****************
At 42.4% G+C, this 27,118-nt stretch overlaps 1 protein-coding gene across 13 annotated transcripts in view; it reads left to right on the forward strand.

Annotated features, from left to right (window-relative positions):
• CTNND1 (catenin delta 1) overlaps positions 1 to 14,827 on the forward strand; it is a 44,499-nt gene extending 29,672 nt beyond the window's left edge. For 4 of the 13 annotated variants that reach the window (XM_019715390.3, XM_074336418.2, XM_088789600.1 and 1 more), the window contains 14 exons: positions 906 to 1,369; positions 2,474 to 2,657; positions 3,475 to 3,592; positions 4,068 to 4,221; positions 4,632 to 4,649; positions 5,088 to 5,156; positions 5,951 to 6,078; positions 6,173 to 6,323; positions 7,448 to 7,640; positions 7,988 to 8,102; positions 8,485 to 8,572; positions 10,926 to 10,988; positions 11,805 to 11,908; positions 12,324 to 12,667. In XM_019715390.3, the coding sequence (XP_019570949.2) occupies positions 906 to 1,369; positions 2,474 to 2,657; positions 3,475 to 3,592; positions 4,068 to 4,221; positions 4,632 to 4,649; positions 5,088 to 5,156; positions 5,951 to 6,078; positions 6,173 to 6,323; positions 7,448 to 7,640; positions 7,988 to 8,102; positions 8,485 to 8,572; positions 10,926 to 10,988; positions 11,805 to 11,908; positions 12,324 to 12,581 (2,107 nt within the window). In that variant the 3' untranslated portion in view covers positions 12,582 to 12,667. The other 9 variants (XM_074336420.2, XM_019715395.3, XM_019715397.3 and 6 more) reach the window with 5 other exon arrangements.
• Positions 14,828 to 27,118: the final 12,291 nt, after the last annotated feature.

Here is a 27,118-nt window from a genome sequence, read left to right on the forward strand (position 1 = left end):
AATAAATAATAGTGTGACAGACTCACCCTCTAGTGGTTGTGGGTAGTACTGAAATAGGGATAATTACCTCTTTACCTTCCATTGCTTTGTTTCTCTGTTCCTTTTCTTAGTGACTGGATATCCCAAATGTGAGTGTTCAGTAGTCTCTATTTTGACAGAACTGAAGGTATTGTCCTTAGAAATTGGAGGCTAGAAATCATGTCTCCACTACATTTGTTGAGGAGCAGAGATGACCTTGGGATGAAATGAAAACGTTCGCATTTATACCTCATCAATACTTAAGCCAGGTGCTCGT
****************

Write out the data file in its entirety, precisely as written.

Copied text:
At 42.4% G+C, this 27,118-nt stretch overlaps 1 protein-coding gene across 13 annotated transcripts in view; it reads left to right on the forward strand.

Annotated features, from left to right (window-relative positions):
• CTNND1 (catenin delta 1) overlaps positions 1 to 14,827 on the forward strand; it is a 44,499-nt gene extending 29,672 nt beyond the window's left edge. For 4 of the 13 annotated variants that reach the window (XM_019715390.3, XM_074336418.2, XM_088789600.1 and 1 more), the window contains 14 exons: positions 906 to 1,369; positions 2,474 to 2,657; positions 3,475 to 3,592; positions 4,068 to 4,221; positions 4,632 to 4,649; positions 5,088 to 5,156; positions 5,951 to 6,078; positions 6,173 to 6,323; positions 7,448 to 7,640; positions 7,988 to 8,102; positions 8,485 to 8,572; positions 10,926 to 10,988; positions 11,805 to 11,908; positions 12,324 to 12,667. In XM_019715390.3, the coding sequence (XP_019570949.2) occupies positions 906 to 1,369; positions 2,474 to 2,657; positions 3,475 to 3,592; positions 4,068 to 4,221; positions 4,632 to 4,649; positions 5,088 to 5,156; positions 5,951 to 6,078; positions 6,173 to 6,323; positions 7,448 to 7,640; positions 7,988 to 8,102; positions 8,485 to 8,572; positions 10,926 to 10,988; positions 11,805 to 11,908; positions 12,324 to 12,581 (2,107 nt within the window). In that variant the 3' untranslated portion in view covers positions 12,582 to 12,667. The other 9 variants (XM_074336420.2, XM_019715395.3, XM_019715397.3 and 6 more) reach the window with 5 other exon arrangements.
• Positions 14,828 to 27,118: the final 12,291 nt, after the last annotated feature.

Here is a 27,118-nt window from a genome sequence, read left to right on the forward strand (position 1 = left end):
AATAAATAATAGTGTGACAGACTCACCCTCTAGTGGTTGTGGGTAGTACTGAAATAGGGATAATTACCTCTTTACCTTCCATTGCTTTGTTTCTCTGTTCCTTTTCTTAGTGACTGGATATCCCAAATGTGAGTGTTCAGTAGTCTCTATTTTGACAGAACTGAAGGTATTGTCCTTAGAAATTGGAGGCTAGAAATCATGTCTCCACTACATTTGTTGAGGAGCAGAGATGACCTTGGGATGAAATGAAAACGTTCGCATTTATACCTCATCAATACTTAAGCCAGGTGCTCGT